Vintages - Signature Wines from Seven Key New World Regions

Feature story: Wonders of the New World

Signature Wines from Seven Key New World regions
(5 min. read)

Whether you’re new to wine or a seasoned pro dashing into the store to grab something suitable for dinner tonight, understanding signature styles – think California Cabernet, New Zealand Sauvignon Blanc, Ontario Riesling or Aussie Shiraz – will help you make champion choices.

In Europe, wine regions and styles have long been defined. Through centuries of experimentation, refinement, specialization and legislation, classic regions put their stamp on their superstar varietals, and vice versa. As winemaking expanded into the New World, the abundance of diverse and favourable soils, topographies and climates, combined with the freedom to experiment without regulation, meant that winemakers could grow a wide variety of grapes in a given area, often successfully ripening cool- and warm-climate varietals in close proximity. But even so, some celebrities emerged; grapes so perfectly suited to a particular region’s terroir that they consistently produced wines at a level that set them apart.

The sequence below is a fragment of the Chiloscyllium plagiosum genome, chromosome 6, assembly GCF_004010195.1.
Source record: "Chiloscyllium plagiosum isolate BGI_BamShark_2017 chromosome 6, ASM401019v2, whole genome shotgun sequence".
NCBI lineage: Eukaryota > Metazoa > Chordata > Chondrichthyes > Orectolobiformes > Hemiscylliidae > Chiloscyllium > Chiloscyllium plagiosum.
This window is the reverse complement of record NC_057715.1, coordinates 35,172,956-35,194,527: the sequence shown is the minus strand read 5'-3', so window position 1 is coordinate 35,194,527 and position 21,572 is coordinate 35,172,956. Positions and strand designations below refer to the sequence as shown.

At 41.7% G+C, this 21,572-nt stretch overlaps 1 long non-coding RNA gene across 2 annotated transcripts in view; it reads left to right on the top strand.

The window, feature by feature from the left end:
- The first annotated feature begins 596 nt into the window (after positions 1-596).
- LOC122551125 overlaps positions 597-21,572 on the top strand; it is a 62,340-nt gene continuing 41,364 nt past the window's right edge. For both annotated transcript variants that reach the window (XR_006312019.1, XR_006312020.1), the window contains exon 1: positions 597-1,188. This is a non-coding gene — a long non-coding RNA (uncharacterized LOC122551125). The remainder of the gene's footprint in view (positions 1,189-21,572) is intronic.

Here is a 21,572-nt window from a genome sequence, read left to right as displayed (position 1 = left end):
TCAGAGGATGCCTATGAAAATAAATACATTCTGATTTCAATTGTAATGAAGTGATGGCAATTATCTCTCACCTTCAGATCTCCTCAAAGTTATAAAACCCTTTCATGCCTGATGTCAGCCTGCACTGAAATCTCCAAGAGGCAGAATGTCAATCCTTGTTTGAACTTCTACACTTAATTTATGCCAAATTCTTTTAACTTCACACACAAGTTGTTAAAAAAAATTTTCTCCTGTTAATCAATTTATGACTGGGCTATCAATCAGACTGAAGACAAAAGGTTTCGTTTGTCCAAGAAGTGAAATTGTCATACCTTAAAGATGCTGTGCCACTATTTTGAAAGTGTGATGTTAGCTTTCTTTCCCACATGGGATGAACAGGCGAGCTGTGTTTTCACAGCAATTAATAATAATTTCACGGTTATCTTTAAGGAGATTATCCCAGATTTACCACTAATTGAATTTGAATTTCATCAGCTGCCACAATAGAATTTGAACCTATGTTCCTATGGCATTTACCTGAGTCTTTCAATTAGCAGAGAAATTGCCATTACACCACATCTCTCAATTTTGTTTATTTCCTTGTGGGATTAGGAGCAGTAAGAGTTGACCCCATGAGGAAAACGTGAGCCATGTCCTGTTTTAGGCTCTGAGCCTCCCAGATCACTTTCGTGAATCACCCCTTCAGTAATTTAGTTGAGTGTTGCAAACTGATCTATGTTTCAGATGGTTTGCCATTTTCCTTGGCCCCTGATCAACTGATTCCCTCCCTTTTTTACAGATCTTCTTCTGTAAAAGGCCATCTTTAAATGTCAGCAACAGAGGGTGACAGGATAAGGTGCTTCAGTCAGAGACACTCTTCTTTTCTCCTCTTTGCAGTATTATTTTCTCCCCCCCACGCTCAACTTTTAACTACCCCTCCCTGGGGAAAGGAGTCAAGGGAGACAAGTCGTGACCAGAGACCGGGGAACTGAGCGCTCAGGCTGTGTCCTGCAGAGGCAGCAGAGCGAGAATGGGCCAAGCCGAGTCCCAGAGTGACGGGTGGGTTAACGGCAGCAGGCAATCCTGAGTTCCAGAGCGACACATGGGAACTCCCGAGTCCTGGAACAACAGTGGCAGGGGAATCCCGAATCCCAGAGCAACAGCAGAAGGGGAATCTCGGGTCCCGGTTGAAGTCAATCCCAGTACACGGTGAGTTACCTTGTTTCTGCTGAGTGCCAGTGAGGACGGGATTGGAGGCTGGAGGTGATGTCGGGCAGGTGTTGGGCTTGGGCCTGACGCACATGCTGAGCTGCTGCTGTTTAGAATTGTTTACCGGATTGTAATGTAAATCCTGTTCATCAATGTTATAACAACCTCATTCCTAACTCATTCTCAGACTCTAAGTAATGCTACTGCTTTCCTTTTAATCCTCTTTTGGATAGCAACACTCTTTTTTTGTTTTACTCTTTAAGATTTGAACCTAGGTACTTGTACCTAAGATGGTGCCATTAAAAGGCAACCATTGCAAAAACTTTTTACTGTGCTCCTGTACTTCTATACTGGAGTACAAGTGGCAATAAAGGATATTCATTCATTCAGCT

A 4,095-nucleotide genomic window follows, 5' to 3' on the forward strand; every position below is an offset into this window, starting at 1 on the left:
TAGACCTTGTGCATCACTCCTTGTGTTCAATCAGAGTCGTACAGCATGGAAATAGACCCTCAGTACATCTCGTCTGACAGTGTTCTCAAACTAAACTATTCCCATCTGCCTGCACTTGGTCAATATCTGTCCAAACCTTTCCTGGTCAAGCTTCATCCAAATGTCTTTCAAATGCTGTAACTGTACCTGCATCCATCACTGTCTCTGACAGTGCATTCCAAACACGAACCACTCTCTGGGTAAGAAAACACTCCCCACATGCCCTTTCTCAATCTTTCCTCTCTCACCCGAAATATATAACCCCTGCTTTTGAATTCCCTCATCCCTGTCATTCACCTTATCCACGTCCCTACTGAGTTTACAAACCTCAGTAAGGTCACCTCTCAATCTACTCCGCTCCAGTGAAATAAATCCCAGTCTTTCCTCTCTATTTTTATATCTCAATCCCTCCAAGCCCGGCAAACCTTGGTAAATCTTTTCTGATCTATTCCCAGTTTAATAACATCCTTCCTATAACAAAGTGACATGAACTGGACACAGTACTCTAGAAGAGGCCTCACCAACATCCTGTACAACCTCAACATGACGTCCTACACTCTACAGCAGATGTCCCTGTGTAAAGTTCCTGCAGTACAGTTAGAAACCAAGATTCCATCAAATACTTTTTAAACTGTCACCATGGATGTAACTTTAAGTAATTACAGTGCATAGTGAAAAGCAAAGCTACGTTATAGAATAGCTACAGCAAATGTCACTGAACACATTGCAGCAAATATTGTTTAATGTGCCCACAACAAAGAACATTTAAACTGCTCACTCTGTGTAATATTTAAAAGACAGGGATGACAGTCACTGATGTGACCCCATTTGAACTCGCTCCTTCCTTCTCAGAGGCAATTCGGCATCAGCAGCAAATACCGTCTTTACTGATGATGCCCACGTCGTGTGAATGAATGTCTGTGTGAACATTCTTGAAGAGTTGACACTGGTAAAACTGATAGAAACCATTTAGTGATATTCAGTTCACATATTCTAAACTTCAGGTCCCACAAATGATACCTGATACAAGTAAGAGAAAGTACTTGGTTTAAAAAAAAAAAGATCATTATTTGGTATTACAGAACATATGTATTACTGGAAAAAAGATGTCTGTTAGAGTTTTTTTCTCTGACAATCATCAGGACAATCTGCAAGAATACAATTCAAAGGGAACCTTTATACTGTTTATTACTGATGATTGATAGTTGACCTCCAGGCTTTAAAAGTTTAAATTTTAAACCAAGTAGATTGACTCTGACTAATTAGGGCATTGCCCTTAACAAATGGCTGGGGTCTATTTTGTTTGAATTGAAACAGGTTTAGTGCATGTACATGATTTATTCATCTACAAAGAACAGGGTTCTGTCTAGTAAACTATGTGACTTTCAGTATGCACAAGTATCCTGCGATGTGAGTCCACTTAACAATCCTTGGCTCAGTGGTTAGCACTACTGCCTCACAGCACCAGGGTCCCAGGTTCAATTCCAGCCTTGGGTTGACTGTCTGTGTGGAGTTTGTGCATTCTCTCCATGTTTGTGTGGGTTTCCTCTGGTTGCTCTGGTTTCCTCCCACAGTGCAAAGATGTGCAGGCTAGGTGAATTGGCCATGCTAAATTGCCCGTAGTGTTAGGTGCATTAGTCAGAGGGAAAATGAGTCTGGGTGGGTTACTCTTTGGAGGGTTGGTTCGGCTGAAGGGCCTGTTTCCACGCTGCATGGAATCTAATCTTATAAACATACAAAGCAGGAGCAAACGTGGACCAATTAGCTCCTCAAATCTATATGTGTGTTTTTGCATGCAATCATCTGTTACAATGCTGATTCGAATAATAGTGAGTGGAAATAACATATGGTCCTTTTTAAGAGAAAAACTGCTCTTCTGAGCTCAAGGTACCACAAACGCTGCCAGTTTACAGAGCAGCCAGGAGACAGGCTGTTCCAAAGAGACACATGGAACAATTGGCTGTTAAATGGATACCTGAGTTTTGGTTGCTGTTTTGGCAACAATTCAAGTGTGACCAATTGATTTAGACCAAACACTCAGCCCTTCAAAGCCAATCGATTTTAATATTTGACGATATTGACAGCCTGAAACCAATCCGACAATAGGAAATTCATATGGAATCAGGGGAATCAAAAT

In Ontario, reach for Riesling or Chardonnay.

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Bright and racy, Ontario Riesling spans the sweetness spectrum from dry to Icewine, with peach and citrus aromas and flavours being prevalent. Chardonnay can express a broad range of flavours, depending on factors such as the use of oak, malolactic fermentation and lees ageing. Unifying qualities are the apple, pear and tropical fruit notes found in Ontario Chard. Both grapes deliver impressive minerality.